386pp, hardback, £12.99
Reviewed by Elsbeth Lindner
Some classics of literature lose lustre as they age – The Return of the Native, anyone? – yet the charms of Alice in Wonderland seem scarcely to have dimmed with the passing years. Tenniel’s illustrations have surely helped, but in essence it’s the Carroll magic that keeps the book alive: the invention; the humour; the sense of a playful, original, Victorian-boundary-busting personality at work. The Dodgson aspect of the book – withdrawn academic/clergyman with a dubious penchant for photographing nymphets – has inevitably dimmed some of the brightness, but the enduring magic, not just of Alice, but The Hunting of the Snark, Jabberwocky, etc, has tended to overshadow the less reputable aspects.
Gaynor Arnold’s new novel – founded in the Carroll/Dodgson facts in a similar manner to the way in which her much-garlanded debut Girl in a Blue Dress drew on Charles Dickens to create a writer named Alfred Gibson – focuses much more on the Dodgson dimension than the Carroll. In other words this is a book less about literary creativity, more interested in Victorian sexuality, patriarchy and the confused and dangerous vision of the child/woman.
Arnold’s Oxford don/mathematician/cleric is John Jameson, a character not only less plausibly inventive than Dodgson but one whose calculated interaction with Daisy Baxter (modeled on Alice Liddell) generates a repugnance that easily overshadows the value of a children’s story book.
Narrated multiply by Jameson; Daisy (both via her childhood diary and in an adult persona, now named Margaret Constantine); Daisy’s father, vicar Daniel Baxter; and others, the novel pieces together Daisy’s interactions with Jameson and her father between ages 10 and 15, a period that the older Margaret seems largely to have mentally obliterated. ‘Awakening’ as an adult, a bit like Alice after falling down the rabbit hole, she finds herself married to yet another clergyman, Robert Constantine, and afflicted with a sexual froideur that has left their marriage unconsummated. To the reader, however, Daisy/Margaret’s experience is a sequence of male appropriations of her freedom, innocence and identity that shows no prospect of concluding as the book draws to a close.
The Baxter vicarage is a predictable microcosm of Victorian social mores, with its upstairs/downstairs divisions, family expectations and elaborate if ineffective parenting. Jameson ingratiates himself into it via a mixture of luck – saving youngest son Benjy from drowning – and intellectual peer pressure. Mr Baxter enjoys Jameson’s friendship and can see no impropriety in the celibate don’s predilection for spending time with pre-pubescent girl children or even photographing them. Daisy is decreasingly chaperoned in Jameson’s presence as he takes her to the theatre in London, to tea in his college rooms and later encourages her to strip for the camera, firstly removing her drawers, later moving to full nudity.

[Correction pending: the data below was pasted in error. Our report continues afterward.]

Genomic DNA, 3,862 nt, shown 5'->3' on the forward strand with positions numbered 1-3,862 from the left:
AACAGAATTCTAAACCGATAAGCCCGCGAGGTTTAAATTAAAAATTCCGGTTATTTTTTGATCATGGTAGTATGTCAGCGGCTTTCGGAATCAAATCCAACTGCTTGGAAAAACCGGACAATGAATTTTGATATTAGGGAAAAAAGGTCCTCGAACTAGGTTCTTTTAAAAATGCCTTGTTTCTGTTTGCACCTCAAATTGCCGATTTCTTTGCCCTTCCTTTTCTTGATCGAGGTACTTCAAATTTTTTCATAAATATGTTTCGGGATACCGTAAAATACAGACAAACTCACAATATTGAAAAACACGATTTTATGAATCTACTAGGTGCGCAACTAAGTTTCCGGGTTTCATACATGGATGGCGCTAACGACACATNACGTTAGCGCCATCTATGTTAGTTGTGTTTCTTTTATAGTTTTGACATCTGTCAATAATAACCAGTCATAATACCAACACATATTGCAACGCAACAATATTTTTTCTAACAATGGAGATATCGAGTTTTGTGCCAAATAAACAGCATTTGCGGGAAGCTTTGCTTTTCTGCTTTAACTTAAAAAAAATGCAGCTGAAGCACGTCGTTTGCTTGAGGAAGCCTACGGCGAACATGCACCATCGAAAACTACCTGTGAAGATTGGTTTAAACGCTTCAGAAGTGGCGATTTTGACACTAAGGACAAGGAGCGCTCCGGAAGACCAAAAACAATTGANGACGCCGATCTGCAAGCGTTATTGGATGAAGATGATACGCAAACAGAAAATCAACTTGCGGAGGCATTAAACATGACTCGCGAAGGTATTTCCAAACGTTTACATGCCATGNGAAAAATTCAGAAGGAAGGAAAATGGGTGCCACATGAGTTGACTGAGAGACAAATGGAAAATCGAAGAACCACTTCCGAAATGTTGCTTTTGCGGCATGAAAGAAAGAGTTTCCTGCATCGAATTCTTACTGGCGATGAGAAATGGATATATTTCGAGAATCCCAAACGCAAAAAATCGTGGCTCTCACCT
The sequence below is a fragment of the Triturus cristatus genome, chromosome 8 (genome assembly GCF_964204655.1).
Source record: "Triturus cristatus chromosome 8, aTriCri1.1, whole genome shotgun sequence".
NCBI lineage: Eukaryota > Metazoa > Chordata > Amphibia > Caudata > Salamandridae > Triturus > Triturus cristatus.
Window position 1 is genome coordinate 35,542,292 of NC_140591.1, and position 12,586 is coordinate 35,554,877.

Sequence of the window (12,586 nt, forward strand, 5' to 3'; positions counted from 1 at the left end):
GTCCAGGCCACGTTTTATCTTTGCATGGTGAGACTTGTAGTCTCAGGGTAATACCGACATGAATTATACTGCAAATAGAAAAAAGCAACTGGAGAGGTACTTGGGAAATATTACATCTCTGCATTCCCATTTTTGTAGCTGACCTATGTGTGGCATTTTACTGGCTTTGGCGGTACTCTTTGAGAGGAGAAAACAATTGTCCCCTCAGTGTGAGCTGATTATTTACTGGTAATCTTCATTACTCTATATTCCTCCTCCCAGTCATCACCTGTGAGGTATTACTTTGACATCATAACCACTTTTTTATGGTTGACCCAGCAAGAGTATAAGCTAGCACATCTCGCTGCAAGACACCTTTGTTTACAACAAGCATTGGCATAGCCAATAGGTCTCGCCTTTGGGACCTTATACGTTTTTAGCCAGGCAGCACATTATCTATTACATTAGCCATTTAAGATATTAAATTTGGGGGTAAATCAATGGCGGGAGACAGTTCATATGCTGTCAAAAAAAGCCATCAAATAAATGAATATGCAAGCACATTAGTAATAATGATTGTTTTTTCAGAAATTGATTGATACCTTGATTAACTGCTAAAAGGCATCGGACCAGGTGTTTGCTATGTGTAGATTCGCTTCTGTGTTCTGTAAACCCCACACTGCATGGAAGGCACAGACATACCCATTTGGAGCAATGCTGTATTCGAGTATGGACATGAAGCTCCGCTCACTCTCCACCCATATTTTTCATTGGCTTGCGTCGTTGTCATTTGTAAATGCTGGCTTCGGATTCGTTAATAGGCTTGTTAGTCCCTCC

This ‘grooming’ as Arnold refers to it, in an afterword that refers to her own links to Child Protection, is unpleasant enough but is followed by far greater transgressions visited on the child not by Jameson but another. So she becomes the victim of her era, her gender and of the contorted and hypocritical attentions of her supposed guardians.
Sadly very little of this material strikes the reader as especially revelatory, indeed it has been the meat of many previous books, both fiction and non-fiction. (The ghost of Lolita sometimes seems to haunt the pages.) What Arnold brings to the conversation is a closer consideration of this particular literary history and context, and while stating that her novel is ‘not just the Alice Liddell and Charles Dodgson tale in disguise; it is an exploration of a number of themes that interest me; and my made-up story of Daisy Baxter has ramification that never, as far as I know, affected either the real-life Alice or those around her’, an element of infection tends to creep outwards towards Carroll.
Also, after the brio of Girl in a Blue Dress, which told a sad woman’s story too, but still gave full heft to Gibson/Dickens’s literary genius, there’s something not only darker but heavier about the new book. Understandably, perhaps, there’s a lack of enthusiasm for Jameson, but no other character emerges with much warmth attached, not even poor Daisy. Innumerable references to Alice minutiae – lobsters, flamingoes, lakes of tears – only serve to intensify a mood of sadness.
In After Such Kindness, the harm done far outweighs the value of the book that is Jameson’s legacy, Daisy’s Dayream. What of readers of Alice? After Arnold, will they find its charm quite as carefree? It’s a measure, perhaps, of this novel’s quiet insistence that the question remains hanging in the air, rather like the fading smile on the face of a Cheshire cat.